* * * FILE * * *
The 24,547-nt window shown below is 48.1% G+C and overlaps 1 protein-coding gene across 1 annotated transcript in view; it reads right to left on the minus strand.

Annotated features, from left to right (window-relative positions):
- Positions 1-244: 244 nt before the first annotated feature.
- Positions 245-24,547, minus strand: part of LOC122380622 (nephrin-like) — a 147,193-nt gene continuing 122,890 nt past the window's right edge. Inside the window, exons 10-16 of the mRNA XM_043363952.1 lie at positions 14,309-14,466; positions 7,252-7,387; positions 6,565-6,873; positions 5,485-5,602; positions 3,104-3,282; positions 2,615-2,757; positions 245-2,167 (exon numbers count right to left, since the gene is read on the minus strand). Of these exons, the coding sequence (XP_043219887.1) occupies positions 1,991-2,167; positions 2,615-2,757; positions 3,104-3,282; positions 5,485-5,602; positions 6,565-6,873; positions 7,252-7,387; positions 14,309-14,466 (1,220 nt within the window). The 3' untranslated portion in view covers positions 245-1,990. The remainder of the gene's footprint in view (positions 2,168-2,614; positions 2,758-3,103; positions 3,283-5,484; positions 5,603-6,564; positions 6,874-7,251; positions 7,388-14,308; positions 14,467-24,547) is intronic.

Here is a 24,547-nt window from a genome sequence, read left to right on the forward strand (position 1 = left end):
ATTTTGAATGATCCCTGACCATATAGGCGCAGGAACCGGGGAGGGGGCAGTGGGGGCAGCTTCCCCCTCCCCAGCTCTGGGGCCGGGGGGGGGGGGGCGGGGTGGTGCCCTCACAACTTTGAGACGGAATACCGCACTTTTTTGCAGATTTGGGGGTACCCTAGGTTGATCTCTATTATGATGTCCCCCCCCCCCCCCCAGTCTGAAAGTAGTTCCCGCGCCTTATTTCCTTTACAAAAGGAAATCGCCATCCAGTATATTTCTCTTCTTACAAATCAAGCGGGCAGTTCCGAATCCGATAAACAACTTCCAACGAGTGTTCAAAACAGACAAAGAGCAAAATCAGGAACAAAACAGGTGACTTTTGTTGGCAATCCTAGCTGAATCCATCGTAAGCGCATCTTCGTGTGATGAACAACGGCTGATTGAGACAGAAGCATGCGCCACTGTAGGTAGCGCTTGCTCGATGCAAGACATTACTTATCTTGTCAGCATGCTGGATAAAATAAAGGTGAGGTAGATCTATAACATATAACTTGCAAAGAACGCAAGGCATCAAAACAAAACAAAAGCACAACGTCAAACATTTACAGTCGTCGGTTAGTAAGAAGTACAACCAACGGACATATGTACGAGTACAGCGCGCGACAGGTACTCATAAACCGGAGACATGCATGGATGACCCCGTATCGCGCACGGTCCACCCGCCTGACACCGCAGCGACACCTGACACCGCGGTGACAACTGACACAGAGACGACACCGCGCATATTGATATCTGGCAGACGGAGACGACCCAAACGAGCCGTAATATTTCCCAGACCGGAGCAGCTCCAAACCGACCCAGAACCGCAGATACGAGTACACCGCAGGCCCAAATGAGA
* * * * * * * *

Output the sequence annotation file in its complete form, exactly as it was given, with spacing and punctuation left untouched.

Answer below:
The 24,547-nt window shown below is 48.1% G+C and overlaps 1 protein-coding gene across 1 annotated transcript in view; it reads right to left on the minus strand.

Annotated features, from left to right (window-relative positions):
- Positions 1-244: 244 nt before the first annotated feature.
- Positions 245-24,547, minus strand: part of LOC122380622 (nephrin-like) — a 147,193-nt gene continuing 122,890 nt past the window's right edge. Inside the window, exons 10-16 of the mRNA XM_043363952.1 lie at positions 14,309-14,466; positions 7,252-7,387; positions 6,565-6,873; positions 5,485-5,602; positions 3,104-3,282; positions 2,615-2,757; positions 245-2,167 (exon numbers count right to left, since the gene is read on the minus strand). Of these exons, the coding sequence (XP_043219887.1) occupies positions 1,991-2,167; positions 2,615-2,757; positions 3,104-3,282; positions 5,485-5,602; positions 6,565-6,873; positions 7,252-7,387; positions 14,309-14,466 (1,220 nt within the window). The 3' untranslated portion in view covers positions 245-1,990. The remainder of the gene's footprint in view (positions 2,168-2,614; positions 2,758-3,103; positions 3,283-5,484; positions 5,603-6,564; positions 6,874-7,251; positions 7,388-14,308; positions 14,467-24,547) is intronic.

Here is a 24,547-nt window from a genome sequence, read left to right on the forward strand (position 1 = left end):
ATTTTGAATGATCCCTGACCATATAGGCGCAGGAACCGGGGAGGGGGCAGTGGGGGCAGCTTCCCCCTCCCCAGCTCTGGGGCCGGGGGGGGGGGGGCGGGGTGGTGCCCTCACAACTTTGAGACGGAATACCGCACTTTTTTGCAGATTTGGGGGTACCCTAGGTTGATCTCTATTATGATGTCCCCCCCCCCCCCCCAGTCTGAAAGTAGTTCCCGCGCCTTATTTCCTTTACAAAAGGAAATCGCCATCCAGTATATTTCTCTTCTTACAAATCAAGCGGGCAGTTCCGAATCCGATAAACAACTTCCAACGAGTGTTCAAAACAGACAAAGAGCAAAATCAGGAACAAAACAGGTGACTTTTGTTGGCAATCCTAGCTGAATCCATCGTAAGCGCATCTTCGTGTGATGAACAACGGCTGATTGAGACAGAAGCATGCGCCACTGTAGGTAGCGCTTGCTCGATGCAAGACATTACTTATCTTGTCAGCATGCTGGATAAAATAAAGGTGAGGTAGATCTATAACATATAACTTGCAAAGAACGCAAGGCATCAAAACAAAACAAAAGCACAACGTCAAACATTTACAGTCGTCGGTTAGTAAGAAGTACAACCAACGGACATATGTACGAGTACAGCGCGCGACAGGTACTCATAAACCGGAGACATGCATGGATGACCCCGTATCGCGCACGGTCCACCCGCCTGACACCGCAGCGACACCTGACACCGCGGTGACAACTGACACAGAGACGACACCGCGCATATTGATATCTGGCAGACGGAGACGACCCAAACGAGCCGTAATATTTCCCAGACCGGAGCAGCTCCAAACCGACCCAGAACCGCAGATACGAGTACACCGCAGGCCCAAATGAGA